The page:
While we are sure that you may have used other popular brands for your microphone needs, beyerdynamic offers a professional alternative product line that many musicians have yet to discover, and which simply should not be ignored. The TG V70 and TG V50 microphones reviewed are worthy of high accolades for both their design and performance.
Beyerdynamic is hardly what you might call “the new kid in town.” The company’s history dates back to 1924 Berlin, Germany, and they are responsible for the first studio dynamic microphone. Well-known artists from all over the globe such as The Beatles, Abba, and Bob Dylan, to name a few, have trusted beyerdynamic microphones for their performances.
|Category||Value||TG V50||TG V70|
|Documentation & Support||10%|
|Overall Rating||3.6 Stars, which earns it a WIHO Award!||3.8 Stars, which earns it a WIHO Award!|
“To design, engineer and manufacture superior quality professional audio products” is beyerdynamic’s mission statement. We can honestly say that they have more than lived up to that statement regarding the TG V70 and TG V50 microphones. We were extraordinarily pleased with the performance of each microphone in various live and studio settings. Compared to the microphones that were normally used in these settings, the beyerdynamic microphones consistently outperformed “the popular choices.”
The TG V70 and TG V50 are beautifully crafted dynamic microphones—exactly what you might expect from German engineering. Boasting sleek, tapered looks, both microphones feel extremely durable. We opened up each microphone box and found them in soft zippered storage cases along with clips to fit different sized mic stands—and beyerdynamic stickers!
The TG V70 and TG V50 are both available with or without on/off switches. Each model has sturdy, mesh baskets and flat surfaces, which are ideal for close placement near any sound source. The baskets are easy to unscrew for purposes of cleaning and have foam linings that cover the capsules.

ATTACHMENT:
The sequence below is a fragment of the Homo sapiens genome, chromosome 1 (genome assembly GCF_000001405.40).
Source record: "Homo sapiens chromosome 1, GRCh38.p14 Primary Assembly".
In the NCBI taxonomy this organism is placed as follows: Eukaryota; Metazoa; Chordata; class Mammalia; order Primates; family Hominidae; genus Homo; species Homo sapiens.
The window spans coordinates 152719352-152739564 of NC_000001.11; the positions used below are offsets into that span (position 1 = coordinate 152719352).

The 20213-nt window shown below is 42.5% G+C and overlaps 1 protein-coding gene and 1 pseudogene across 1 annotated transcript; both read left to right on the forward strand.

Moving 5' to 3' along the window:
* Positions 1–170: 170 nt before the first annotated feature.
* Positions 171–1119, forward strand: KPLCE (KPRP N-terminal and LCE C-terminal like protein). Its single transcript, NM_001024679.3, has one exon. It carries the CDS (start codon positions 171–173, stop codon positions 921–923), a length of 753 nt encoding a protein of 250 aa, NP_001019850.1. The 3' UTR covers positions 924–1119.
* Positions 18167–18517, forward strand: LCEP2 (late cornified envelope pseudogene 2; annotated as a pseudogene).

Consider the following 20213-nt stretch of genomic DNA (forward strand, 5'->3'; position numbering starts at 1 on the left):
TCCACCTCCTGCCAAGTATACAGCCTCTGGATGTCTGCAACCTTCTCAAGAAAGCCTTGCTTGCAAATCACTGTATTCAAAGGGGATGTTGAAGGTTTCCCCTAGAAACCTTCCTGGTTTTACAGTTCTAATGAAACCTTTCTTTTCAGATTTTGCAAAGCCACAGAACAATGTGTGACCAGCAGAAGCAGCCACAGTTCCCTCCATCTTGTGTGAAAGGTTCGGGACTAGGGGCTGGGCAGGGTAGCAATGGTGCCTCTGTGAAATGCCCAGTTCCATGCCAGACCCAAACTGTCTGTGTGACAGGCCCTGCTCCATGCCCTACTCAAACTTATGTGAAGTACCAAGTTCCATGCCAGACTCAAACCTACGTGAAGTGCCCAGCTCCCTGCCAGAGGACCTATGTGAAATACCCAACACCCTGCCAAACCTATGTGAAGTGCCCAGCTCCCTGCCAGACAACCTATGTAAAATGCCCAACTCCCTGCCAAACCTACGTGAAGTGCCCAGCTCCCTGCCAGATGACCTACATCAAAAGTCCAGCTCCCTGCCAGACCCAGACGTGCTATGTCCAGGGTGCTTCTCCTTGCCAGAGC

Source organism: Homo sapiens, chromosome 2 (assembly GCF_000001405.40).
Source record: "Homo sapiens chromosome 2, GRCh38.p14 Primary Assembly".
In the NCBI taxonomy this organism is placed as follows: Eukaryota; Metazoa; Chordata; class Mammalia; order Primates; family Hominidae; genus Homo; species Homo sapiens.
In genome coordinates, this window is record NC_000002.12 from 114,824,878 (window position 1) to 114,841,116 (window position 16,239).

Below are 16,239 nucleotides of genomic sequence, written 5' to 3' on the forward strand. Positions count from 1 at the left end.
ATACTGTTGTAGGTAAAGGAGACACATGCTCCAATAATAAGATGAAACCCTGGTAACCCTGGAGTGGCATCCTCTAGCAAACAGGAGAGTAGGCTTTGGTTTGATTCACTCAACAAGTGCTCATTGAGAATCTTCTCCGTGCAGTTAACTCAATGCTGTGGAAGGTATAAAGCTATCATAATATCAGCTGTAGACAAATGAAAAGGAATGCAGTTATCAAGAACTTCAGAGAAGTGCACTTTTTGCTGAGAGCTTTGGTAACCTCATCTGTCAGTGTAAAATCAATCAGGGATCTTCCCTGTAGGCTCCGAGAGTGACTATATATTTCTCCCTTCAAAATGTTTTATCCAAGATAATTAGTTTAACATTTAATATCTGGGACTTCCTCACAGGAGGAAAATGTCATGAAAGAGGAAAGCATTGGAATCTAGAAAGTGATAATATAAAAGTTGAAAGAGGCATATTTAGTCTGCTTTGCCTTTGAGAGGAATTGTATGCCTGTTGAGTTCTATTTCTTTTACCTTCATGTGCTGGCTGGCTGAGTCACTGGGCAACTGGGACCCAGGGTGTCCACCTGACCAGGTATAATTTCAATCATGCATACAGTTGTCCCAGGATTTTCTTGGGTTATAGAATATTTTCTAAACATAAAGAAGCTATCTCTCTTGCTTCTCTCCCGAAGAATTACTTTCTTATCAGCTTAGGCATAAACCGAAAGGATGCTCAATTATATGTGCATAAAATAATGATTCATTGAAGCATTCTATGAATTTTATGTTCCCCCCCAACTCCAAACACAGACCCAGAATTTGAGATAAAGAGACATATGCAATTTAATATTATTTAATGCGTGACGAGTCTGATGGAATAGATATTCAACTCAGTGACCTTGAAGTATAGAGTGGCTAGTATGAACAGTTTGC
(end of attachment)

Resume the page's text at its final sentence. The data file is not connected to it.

Unique to beyerdynamic is something known as Sound Channeling Technology. The microphone is designed by using special sound geometry and high tech acoustic fabric behind the diaphragm. The two-stage treble resonator allows for clearer stage reproduction. Special holes were placed in the casing of the microphone to influence a frequency-independent polar pattern. All of these factors contribute to beyerdynamic’s high quality sound.
The TG V70 is a dynamic microphone, comparable to a Shure Beta 87a but with a slightly wider polar pattern. As a supercardioid microphone, the Beta 87a is least sensitive at 125 degrees. The TG V70 is a hypercardioid microphone that is most sensitive to sounds coming from behind, and it rejects sounds at 110 and 260 degrees. The amplitude at which a sound is heard increases due to the sounds from the rear being picked up at a wider angle. For this reason, it is important to avoid placing your monitor directly behind this microphone or it will result in feedback.
The TG V70 has a close frequency response of 25Hz-18kHz and a distant frequency response of 90Hz-16kHz with a bump at about 5kHz and another at 7kHz. The TG V70 is best suited to use with weaker vocals over loud band, live performances.
TG V50 is a dynamic cardioid microphone similar to the widely used Shure SM58 with a bit of a higher-end frequency response. As with all cardioid microphones, the TG V50 is most sensitive directly in front of the sound source. At about the120 degree range is where you will find the most sensitivity.This type of microphone is least sensitive at its sides and completely rejects sound from behind. The TG V50 close frequency response is 50Hz-17kHz and its distant frequency response is 80Hz-17kHz with a bump at 5kHz and 9kHz. This microphone gives vocals a clear and upfront presence in a live mix.
We had the opportunity to test the TG V70 and TG V50 in two live venues and in one of our studios. In each setting we were pleasantly surprised by the performance of each microphone.
We started a cover band, pop/rock gig using our usual microphone and then switched to the TG V70 about halfway through the first set. Immediately we found this microphone to be very easy to handle because of its design and weight of 0.76lbs. There was also little to no handling noise whenever we placed it on the microphone stand or removed it.
The venue was small—and so was the area in which the band set up. It was interesting to see just how well the TG V70 performed in close proximity to other sound sources in this type of live setting. In particular, the space between the drums and the singer was quite close. In these situations, we would normally expect tons of feedback and a multitude of bleed from the drum cymbals. We noted, remarkably, there was absolutely zero feedback.